How to Use Hyphens and Dashes

Hyphens and dashes are often seen as impossible, and their rules are fairly wide-reaching. This is a grammar guide to using them.

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There are three different types of dash that you’ll see in writing; they also have very different uses.

Em Dash

An em dash, the most simple and straightforward, is used in very similar circumstances to a comma. The first instance is when you want to make a relevant point but the sentence around it makes sense on its own.

There were a lot of letters—I used to be a postman—on the table.

You don’t put spaces on either side of the em dash and you can use them when other type of break in a sentence occurs where you’d usually use a comma, colon or semicolon.

I went to the shop yesterday—it was a bit boring.

En Dash

An en dash is smaller than an em dash but bigger than a hyphen. This one is used when you want to describe a range of something.

It was around 100–200BC. You can find what you’re looking for on pages 22–24.

Hyphen

Hyphens are a little more complicated. The first use is very simple so we’ll get that out of the way now. Hyphens are used to split a word apart when it runs onto a new line.

Pharma-
cy.

You shouldn’t add these in yourself. Your word processor will decide if words should be broken apart and hyphenated or not so leave it to the computer.

The second use of a hyphen is to merge words together that don’t belong together and that don’t follow the other rules. If you are writing a phrase that is being used a single word then you can merge them with hyphens.

He was a good-for-nothing no-good layabout.

This example works with or without hyphens. It’s down, largely, to your intention. If you wanted it to be read as one word then you could add more hyphens, if you want it to be read differently then you don’t need any.

The third use of a hyphen is add a prefix to another word.

Re-cover (to cover something again)

Co-own

Pre-Renaissance.

As language evolves, however, these types of words are becoming less common as the hyphen is being dropped more frequently than it used to be. They are still used and sometimes they are very important in these types of words for clarity. Recover is a very good example of that. Recover and re-cover mean very different things and context won’t always make it clear.

I would like to recover my car that I recovered yesterday.

Without the hyphen it doesn’t make any sense. The hyphen adds clarity.

I would like to re-cover my car that I recovered yesterday.

The fourth and final use of a hyphen is the most complex and it’s to do with compound words.

Compound adjectives are made up of a noun and an adjective, a noun and a participle or an adjective and a participle. (A participle is a verb that is being used as an adjective or a noun, such as burnt toast. The verb to burn is being used to describe the toast, not as an action.)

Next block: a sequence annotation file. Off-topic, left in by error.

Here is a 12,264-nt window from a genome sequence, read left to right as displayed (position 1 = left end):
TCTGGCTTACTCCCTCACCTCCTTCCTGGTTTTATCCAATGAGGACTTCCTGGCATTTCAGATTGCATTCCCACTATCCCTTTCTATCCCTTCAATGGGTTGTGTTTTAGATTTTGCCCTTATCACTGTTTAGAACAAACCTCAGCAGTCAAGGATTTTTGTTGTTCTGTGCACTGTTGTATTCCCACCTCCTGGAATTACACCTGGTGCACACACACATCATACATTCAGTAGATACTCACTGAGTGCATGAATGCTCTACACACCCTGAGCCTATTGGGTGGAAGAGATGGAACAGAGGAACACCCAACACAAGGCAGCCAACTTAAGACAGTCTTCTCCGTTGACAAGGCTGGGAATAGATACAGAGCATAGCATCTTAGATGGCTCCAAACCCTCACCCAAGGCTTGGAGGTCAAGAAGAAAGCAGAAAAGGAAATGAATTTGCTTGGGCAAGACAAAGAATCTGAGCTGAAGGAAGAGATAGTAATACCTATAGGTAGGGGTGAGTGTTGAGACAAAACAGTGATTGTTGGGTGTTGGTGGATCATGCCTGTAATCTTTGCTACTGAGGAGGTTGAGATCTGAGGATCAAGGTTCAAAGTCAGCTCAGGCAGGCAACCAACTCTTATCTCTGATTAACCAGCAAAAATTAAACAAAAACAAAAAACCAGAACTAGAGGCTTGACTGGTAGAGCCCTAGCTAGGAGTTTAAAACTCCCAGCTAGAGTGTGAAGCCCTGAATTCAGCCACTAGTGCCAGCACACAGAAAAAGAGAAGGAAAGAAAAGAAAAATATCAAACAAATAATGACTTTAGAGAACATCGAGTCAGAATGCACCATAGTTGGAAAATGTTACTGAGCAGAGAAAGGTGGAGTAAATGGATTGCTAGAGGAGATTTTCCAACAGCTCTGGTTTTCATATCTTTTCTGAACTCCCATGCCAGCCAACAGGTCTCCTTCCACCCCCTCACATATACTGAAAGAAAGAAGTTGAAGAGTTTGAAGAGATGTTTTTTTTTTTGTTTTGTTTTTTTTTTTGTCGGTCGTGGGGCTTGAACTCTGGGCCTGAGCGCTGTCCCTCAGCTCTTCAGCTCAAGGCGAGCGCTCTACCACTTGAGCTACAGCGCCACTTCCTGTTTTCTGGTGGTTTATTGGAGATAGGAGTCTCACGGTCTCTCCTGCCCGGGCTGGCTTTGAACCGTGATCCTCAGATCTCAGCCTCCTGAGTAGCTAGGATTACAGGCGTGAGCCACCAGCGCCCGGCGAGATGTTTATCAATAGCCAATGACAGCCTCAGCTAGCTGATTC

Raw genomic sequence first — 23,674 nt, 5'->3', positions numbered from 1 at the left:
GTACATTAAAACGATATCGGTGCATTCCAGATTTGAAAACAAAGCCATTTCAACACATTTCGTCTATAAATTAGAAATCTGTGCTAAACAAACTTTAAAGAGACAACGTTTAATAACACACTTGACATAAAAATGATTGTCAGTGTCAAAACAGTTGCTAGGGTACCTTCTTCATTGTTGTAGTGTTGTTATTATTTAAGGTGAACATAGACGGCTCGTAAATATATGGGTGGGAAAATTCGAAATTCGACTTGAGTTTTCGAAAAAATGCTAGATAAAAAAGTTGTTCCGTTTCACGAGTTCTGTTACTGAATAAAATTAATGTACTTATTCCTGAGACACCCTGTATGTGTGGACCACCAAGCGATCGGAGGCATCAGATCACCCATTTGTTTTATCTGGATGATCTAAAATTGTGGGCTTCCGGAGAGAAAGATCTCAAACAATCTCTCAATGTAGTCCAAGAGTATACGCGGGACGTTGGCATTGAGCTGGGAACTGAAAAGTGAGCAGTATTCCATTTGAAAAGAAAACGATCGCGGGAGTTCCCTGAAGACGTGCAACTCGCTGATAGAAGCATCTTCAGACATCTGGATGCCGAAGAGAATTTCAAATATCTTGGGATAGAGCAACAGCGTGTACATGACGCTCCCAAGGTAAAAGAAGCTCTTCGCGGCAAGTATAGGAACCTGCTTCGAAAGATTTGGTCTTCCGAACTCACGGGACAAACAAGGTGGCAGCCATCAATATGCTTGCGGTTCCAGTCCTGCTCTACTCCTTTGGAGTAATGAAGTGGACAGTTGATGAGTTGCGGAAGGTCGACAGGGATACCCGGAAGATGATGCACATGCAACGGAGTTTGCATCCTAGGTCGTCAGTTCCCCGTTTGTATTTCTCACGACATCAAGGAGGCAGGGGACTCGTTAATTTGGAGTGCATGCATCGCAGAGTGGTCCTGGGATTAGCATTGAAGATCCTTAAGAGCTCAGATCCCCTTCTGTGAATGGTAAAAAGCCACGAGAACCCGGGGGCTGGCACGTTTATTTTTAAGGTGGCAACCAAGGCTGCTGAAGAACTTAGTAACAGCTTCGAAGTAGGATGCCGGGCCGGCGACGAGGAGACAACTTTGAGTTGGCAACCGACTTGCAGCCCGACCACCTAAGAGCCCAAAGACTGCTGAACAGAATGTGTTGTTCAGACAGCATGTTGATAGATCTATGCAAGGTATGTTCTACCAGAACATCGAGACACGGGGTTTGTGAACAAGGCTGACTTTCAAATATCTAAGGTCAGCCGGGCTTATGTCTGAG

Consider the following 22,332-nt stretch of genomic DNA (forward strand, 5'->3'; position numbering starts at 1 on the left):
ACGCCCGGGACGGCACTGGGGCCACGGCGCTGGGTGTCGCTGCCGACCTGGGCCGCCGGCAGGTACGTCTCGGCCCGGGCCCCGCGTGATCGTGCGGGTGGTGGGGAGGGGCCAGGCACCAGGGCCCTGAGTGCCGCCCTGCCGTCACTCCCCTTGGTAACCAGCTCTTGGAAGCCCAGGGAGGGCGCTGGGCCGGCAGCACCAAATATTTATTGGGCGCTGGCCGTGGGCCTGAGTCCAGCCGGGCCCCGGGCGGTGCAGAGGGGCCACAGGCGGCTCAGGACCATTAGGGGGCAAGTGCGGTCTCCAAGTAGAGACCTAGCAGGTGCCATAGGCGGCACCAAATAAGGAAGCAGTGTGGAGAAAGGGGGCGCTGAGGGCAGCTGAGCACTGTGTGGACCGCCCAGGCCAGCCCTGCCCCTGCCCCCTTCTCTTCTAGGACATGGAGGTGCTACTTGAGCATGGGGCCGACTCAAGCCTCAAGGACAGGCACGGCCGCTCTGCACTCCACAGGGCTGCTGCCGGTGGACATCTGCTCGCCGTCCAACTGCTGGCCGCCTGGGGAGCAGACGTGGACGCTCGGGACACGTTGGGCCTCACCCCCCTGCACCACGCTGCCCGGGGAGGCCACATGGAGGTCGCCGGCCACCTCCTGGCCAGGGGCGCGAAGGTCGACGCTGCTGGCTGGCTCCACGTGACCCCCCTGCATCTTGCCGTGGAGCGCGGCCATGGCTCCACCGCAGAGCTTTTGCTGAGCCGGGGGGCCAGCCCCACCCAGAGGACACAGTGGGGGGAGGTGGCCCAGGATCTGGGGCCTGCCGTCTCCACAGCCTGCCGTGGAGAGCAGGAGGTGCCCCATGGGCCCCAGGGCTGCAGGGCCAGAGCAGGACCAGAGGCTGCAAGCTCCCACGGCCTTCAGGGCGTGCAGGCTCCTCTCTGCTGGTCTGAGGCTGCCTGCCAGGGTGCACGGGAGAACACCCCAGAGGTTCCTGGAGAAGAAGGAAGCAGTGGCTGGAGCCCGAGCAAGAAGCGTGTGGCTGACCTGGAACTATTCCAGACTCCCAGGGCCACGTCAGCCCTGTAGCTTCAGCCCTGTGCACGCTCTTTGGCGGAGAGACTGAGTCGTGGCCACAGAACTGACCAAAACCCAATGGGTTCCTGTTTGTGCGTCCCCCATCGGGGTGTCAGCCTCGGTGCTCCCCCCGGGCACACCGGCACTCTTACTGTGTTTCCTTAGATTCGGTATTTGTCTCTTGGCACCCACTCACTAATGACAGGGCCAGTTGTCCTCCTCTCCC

Noun and adjective: carbon-neutral

Noun and participle: user-generated

Adjective and participle: good-looking

If you are making a compound adjective with the word well and a participle or phrase then you need to use a hyphen if the word comes before the noun, but not if it comes after the noun.

Well-known brands of beverage.

The brand of this beverage is well known.

When describing ages, it’s important for clarity to use hyphens appropriately.

300 year old trees.

300-year-old trees.

The first could mean that there are a lot of year old trees or that there are some old trees. The second is very clear what is being said.

Compound verbs are formed when two nouns are made into a verb. This requires a hyphen.

I ice-skate at an ice skate.

Phrasal verbs don’t need a hyphen if you are still using it as a verb. If, however, you turn it into a noun then it requires a hyphen. A phrasal verb is a verb and a preposition or adverb together.

I will continue to build up my savings.

That was quite a build-up, wasn’t it?

Compound nouns are when you put two nouns together. This one largely boils down to personal choice these days. As long as it’s clear what you mean, and you are consistent with it, you can use it as one word, two words or hyphened.

Chatroom.

Chat room.

Chat-room.

All three are technically correct. Again, as long as you are consistent in your usage (don’t use chat room in one section and then chat-room in another), then you can pick which ever you like.

 

How you actually physically make the three different lines on a word processor will vary depending on what you are using. However, with Microsoft Word you make the three different ones like this:

Em Dash

Put two hyphens between two words with no spaces Word should automatically change it.

Word--word

Word—word

En Dash

Put a single hyphen with spaces around it. Word should automatically change it.

Word - word

Word—word

Hyphen

Press the hyphen/minus key once with no space around it.

Word-word

Word will automatically recognise what you are trying to do, as will most other word processors.

 

Hyphens and dashes are a tricky thing to get your head around and some word processors are not fantastic and picking up when you should and shouldn’t use them. Sometimes it will tell you and it will be accurate, other times it won’t pick up where one should be so you can’t rely on spell check to learn hyphens and dashes. Practice until it becomes second nature when to use one and when not to.

David Chitty was born and raised in Thanet in the 90s. He devotes most of his energies to writing fantasy fiction novels.

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